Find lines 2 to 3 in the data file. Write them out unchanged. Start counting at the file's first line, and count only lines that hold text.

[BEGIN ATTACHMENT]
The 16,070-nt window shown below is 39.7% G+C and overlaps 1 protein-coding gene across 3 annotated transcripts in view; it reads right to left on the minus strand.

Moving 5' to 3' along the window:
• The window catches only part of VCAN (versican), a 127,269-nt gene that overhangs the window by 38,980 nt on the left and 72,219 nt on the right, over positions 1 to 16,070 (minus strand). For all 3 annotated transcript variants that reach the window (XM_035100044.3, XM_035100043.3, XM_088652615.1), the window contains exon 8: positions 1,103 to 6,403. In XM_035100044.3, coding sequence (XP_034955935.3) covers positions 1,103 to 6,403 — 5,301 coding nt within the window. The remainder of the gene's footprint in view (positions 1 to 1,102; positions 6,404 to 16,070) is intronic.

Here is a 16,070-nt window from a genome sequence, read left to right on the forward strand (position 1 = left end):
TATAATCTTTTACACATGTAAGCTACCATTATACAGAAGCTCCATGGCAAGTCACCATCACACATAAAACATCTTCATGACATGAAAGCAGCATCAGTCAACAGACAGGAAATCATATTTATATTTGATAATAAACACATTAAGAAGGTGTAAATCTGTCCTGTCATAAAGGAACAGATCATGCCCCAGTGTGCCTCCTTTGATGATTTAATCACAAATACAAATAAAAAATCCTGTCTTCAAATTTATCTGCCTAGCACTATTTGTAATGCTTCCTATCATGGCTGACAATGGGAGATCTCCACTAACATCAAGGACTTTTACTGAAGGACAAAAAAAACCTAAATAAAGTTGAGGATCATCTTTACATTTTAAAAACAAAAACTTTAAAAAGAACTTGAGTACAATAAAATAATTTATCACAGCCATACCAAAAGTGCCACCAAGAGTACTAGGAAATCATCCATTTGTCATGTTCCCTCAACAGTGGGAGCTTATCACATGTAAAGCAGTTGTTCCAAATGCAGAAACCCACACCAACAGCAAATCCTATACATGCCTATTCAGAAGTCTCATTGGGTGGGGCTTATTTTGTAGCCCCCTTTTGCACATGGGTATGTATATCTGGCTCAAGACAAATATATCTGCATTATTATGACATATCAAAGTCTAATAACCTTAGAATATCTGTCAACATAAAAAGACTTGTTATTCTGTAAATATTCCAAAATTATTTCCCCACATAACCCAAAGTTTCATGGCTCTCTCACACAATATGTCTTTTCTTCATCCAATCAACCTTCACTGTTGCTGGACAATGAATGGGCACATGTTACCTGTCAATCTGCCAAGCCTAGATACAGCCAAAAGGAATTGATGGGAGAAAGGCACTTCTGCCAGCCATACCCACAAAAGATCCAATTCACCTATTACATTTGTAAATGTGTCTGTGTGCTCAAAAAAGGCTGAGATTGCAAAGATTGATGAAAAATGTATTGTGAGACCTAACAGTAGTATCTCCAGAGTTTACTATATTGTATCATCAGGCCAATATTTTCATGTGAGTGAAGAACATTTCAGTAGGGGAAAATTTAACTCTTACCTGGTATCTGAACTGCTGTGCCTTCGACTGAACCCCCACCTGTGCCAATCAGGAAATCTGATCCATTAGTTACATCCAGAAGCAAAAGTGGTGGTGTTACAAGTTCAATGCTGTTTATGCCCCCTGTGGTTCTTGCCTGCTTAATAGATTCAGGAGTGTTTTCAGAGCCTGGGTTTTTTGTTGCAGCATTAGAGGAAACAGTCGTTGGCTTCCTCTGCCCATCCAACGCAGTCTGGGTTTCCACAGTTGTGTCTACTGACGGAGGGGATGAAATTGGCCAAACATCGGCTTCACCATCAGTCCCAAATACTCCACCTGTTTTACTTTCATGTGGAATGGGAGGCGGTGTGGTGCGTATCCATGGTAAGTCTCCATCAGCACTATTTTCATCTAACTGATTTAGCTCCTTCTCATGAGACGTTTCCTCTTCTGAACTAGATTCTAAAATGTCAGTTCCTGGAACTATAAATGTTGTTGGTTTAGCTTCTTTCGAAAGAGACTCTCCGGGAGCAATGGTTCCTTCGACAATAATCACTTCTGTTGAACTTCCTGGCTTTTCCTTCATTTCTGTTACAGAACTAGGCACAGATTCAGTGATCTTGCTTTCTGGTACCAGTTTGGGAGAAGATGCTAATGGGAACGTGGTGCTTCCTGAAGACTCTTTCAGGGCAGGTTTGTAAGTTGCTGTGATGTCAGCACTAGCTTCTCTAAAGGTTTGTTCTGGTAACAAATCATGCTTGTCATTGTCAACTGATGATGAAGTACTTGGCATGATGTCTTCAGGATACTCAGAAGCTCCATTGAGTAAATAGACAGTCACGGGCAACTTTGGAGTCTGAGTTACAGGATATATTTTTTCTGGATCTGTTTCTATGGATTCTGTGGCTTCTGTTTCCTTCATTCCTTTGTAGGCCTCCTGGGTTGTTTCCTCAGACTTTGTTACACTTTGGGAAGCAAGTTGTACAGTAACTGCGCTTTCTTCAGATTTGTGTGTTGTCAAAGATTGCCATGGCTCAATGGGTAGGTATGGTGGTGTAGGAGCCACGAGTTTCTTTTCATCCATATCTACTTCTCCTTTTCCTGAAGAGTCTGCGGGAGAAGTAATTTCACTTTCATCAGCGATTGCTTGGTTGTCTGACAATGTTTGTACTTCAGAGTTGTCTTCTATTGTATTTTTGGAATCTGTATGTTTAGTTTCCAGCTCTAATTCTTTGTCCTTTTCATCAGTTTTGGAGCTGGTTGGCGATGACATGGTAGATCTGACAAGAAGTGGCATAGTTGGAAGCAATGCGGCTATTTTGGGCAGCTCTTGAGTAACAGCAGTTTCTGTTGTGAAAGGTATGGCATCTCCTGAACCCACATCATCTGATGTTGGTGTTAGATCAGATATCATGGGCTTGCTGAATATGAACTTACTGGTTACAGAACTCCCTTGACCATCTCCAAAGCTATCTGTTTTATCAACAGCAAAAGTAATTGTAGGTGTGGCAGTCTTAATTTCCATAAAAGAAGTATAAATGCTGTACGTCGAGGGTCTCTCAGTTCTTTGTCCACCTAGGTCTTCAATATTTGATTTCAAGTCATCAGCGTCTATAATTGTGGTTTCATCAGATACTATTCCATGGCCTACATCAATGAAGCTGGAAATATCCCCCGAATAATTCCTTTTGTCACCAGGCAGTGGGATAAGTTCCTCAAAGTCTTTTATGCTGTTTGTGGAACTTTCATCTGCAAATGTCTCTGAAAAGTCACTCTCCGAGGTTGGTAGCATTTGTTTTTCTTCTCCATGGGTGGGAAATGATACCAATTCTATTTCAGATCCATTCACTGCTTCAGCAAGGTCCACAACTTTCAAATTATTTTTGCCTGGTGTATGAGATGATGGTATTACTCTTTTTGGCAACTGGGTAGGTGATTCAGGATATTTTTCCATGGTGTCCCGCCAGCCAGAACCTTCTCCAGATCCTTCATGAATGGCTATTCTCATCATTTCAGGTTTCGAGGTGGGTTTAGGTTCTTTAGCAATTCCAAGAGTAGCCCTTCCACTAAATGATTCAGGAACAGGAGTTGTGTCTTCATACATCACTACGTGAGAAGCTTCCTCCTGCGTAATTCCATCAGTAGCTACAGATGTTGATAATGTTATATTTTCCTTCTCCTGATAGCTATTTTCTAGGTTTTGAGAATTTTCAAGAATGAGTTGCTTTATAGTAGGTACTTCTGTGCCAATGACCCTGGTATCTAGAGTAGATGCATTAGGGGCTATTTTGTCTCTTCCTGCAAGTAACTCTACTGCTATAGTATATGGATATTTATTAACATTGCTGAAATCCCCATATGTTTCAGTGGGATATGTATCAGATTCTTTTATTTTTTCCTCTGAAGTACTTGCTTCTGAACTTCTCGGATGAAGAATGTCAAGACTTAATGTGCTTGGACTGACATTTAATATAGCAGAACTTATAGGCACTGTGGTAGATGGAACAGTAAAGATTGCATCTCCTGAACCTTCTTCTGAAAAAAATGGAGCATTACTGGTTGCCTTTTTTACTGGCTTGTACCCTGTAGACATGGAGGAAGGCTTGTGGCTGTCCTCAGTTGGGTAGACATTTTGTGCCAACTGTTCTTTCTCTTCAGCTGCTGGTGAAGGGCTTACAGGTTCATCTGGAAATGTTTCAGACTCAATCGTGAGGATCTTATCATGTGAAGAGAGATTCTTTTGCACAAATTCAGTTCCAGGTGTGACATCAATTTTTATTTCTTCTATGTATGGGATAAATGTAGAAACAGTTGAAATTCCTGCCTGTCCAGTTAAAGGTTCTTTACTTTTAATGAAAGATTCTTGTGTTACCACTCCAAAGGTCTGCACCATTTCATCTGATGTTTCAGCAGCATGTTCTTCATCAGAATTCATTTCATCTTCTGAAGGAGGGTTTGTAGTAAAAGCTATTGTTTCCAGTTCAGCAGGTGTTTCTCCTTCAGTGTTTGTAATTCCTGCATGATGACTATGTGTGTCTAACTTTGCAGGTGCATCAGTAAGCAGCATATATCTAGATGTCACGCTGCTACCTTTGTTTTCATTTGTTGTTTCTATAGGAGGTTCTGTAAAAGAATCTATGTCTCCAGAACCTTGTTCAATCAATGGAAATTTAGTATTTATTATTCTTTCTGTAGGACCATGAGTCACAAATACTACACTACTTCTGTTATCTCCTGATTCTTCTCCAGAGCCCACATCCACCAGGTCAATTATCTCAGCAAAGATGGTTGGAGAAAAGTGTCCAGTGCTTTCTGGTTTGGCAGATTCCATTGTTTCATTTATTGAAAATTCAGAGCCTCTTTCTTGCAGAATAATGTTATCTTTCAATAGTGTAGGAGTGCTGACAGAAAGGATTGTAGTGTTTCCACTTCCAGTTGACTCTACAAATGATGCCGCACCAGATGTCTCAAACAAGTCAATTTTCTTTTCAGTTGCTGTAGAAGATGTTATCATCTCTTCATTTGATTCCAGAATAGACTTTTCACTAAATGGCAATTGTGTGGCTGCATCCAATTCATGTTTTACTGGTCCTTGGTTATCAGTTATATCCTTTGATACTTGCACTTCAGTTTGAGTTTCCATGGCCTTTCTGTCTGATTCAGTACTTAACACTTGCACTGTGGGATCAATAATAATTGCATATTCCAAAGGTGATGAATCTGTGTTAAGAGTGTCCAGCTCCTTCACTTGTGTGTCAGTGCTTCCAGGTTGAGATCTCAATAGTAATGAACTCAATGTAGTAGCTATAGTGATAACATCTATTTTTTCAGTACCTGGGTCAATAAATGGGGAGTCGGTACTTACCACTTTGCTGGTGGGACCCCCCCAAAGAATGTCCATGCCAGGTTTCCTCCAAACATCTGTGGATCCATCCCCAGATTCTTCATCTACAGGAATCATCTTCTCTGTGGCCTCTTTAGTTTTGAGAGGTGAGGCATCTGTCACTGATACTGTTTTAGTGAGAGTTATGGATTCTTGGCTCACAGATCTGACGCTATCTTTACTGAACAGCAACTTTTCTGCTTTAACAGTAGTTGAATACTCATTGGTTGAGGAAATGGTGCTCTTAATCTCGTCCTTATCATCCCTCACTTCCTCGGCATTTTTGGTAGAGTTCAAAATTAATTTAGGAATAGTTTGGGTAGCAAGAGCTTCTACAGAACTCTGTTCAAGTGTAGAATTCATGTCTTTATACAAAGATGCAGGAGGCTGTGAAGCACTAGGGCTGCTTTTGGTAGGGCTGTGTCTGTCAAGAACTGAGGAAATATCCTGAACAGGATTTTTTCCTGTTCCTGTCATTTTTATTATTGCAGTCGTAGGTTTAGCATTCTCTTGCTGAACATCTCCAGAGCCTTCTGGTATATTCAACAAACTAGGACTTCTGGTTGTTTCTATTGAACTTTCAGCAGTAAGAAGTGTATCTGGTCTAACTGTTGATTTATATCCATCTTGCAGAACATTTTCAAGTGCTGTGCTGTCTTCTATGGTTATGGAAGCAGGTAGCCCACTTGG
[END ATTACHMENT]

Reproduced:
Moving 5' to 3' along the window:
• The window catches only part of VCAN (versican), a 127,269-nt gene that overhangs the window by 38,980 nt on the left and 72,219 nt on the right, over positions 1 to 16,070 (minus strand). For all 3 annotated transcript variants that reach the window (XM_035100044.3, XM_035100043.3, XM_088652615.1), the window contains exon 8: positions 1,103 to 6,403. In XM_035100044.3, coding sequence (XP_034955935.3) covers positions 1,103 to 6,403 — 5,301 coding nt within the window. The remainder of the gene's footprint in view (positions 1 to 1,102; positions 6,404 to 16,070) is intronic.